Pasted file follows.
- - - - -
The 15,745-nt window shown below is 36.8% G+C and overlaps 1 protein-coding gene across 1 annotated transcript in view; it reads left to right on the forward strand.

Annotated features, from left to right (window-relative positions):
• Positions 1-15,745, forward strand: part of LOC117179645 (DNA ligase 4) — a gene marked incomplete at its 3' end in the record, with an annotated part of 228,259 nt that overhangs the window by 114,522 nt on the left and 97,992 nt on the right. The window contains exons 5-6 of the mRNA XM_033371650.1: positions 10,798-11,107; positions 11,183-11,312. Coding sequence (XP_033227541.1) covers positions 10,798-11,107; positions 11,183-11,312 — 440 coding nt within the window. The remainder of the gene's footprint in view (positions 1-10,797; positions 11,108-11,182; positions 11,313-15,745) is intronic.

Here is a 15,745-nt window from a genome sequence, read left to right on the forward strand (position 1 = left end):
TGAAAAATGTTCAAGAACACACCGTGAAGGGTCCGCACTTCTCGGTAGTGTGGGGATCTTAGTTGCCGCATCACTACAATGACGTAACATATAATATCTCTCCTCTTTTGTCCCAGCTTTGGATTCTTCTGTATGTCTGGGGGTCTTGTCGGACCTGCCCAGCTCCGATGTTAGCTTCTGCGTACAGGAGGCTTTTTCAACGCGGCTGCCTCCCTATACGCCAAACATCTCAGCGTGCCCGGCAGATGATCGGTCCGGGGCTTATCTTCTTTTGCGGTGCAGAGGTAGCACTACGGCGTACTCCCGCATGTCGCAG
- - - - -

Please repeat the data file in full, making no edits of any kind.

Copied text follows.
The 15,745-nt window shown below is 36.8% G+C and overlaps 1 protein-coding gene across 1 annotated transcript in view; it reads left to right on the forward strand.

Annotated features, from left to right (window-relative positions):
• Positions 1-15,745, forward strand: part of LOC117179645 (DNA ligase 4) — a gene marked incomplete at its 3' end in the record, with an annotated part of 228,259 nt that overhangs the window by 114,522 nt on the left and 97,992 nt on the right. The window contains exons 5-6 of the mRNA XM_033371650.1: positions 10,798-11,107; positions 11,183-11,312. Coding sequence (XP_033227541.1) covers positions 10,798-11,107; positions 11,183-11,312 — 440 coding nt within the window. The remainder of the gene's footprint in view (positions 1-10,797; positions 11,108-11,182; positions 11,313-15,745) is intronic.

Here is a 15,745-nt window from a genome sequence, read left to right on the forward strand (position 1 = left end):
TGAAAAATGTTCAAGAACACACCGTGAAGGGTCCGCACTTCTCGGTAGTGTGGGGATCTTAGTTGCCGCATCACTACAATGACGTAACATATAATATCTCTCCTCTTTTGTCCCAGCTTTGGATTCTTCTGTATGTCTGGGGGTCTTGTCGGACCTGCCCAGCTCCGATGTTAGCTTCTGCGTACAGGAGGCTTTTTCAACGCGGCTGCCTCCCTATACGCCAAACATCTCAGCGTGCCCGGCAGATGATCGGTCCGGGGCTTATCTTCTTTTGCGGTGCAGAGGTAGCACTACGGCGTACTCCCGCATGTCGCAG